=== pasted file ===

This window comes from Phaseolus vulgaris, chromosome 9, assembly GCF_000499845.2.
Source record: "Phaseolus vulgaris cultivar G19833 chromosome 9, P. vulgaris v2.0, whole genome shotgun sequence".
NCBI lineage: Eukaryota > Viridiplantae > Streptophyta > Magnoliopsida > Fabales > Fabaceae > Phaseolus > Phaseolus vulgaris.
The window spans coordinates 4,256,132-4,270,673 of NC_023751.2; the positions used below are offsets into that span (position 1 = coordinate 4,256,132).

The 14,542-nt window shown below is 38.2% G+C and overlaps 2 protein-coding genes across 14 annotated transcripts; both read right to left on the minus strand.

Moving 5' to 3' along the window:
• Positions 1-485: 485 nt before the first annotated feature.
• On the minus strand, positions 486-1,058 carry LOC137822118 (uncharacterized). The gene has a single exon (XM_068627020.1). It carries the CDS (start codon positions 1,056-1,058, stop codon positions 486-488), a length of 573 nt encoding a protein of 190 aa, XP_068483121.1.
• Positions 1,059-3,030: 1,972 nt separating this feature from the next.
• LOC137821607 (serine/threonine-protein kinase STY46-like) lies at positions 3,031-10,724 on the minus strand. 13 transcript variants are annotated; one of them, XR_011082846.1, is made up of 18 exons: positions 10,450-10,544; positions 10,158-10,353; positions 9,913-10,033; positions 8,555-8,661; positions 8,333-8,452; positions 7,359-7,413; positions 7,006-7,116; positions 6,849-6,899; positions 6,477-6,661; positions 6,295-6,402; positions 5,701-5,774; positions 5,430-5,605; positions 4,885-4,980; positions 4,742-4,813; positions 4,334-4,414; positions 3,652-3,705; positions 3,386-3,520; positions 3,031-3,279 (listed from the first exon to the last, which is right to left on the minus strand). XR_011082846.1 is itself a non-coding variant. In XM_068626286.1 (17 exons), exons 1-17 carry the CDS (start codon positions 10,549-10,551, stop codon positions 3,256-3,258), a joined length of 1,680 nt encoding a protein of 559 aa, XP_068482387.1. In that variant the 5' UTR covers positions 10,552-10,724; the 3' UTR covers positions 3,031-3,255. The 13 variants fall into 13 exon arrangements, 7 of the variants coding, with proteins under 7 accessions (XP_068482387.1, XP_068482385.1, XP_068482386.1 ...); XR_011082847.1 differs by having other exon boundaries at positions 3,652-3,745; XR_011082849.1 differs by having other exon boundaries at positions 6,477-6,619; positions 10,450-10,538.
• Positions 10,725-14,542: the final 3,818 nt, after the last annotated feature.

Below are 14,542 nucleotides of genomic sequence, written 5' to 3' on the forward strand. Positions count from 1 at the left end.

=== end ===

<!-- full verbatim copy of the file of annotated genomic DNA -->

This window comes from Phaseolus vulgaris, chromosome 9, assembly GCF_000499845.2.
Source record: "Phaseolus vulgaris cultivar G19833 chromosome 9, P. vulgaris v2.0, whole genome shotgun sequence".
NCBI lineage: Eukaryota > Viridiplantae > Streptophyta > Magnoliopsida > Fabales > Fabaceae > Phaseolus > Phaseolus vulgaris.
The window spans coordinates 4,256,132-4,270,673 of NC_023751.2; the positions used below are offsets into that span (position 1 = coordinate 4,256,132).

The 14,542-nt window shown below is 38.2% G+C and overlaps 2 protein-coding genes across 14 annotated transcripts; both read right to left on the minus strand.

Moving 5' to 3' along the window:
• Positions 1-485: 485 nt before the first annotated feature.
• On the minus strand, positions 486-1,058 carry LOC137822118 (uncharacterized). The gene has a single exon (XM_068627020.1). It carries the CDS (start codon positions 1,056-1,058, stop codon positions 486-488), a length of 573 nt encoding a protein of 190 aa, XP_068483121.1.
• Positions 1,059-3,030: 1,972 nt separating this feature from the next.
• LOC137821607 (serine/threonine-protein kinase STY46-like) lies at positions 3,031-10,724 on the minus strand. 13 transcript variants are annotated; one of them, XR_011082846.1, is made up of 18 exons: positions 10,450-10,544; positions 10,158-10,353; positions 9,913-10,033; positions 8,555-8,661; positions 8,333-8,452; positions 7,359-7,413; positions 7,006-7,116; positions 6,849-6,899; positions 6,477-6,661; positions 6,295-6,402; positions 5,701-5,774; positions 5,430-5,605; positions 4,885-4,980; positions 4,742-4,813; positions 4,334-4,414; positions 3,652-3,705; positions 3,386-3,520; positions 3,031-3,279 (listed from the first exon to the last, which is right to left on the minus strand). XR_011082846.1 is itself a non-coding variant. In XM_068626286.1 (17 exons), exons 1-17 carry the CDS (start codon positions 10,549-10,551, stop codon positions 3,256-3,258), a joined length of 1,680 nt encoding a protein of 559 aa, XP_068482387.1. In that variant the 5' UTR covers positions 10,552-10,724; the 3' UTR covers positions 3,031-3,255. The 13 variants fall into 13 exon arrangements, 7 of the variants coding, with proteins under 7 accessions (XP_068482387.1, XP_068482385.1, XP_068482386.1 ...); XR_011082847.1 differs by having other exon boundaries at positions 3,652-3,745; XR_011082849.1 differs by having other exon boundaries at positions 6,477-6,619; positions 10,450-10,538.
• Positions 10,725-14,542: the final 3,818 nt, after the last annotated feature.

Below are 14,542 nucleotides of genomic sequence, written 5' to 3' on the forward strand. Positions count from 1 at the left end.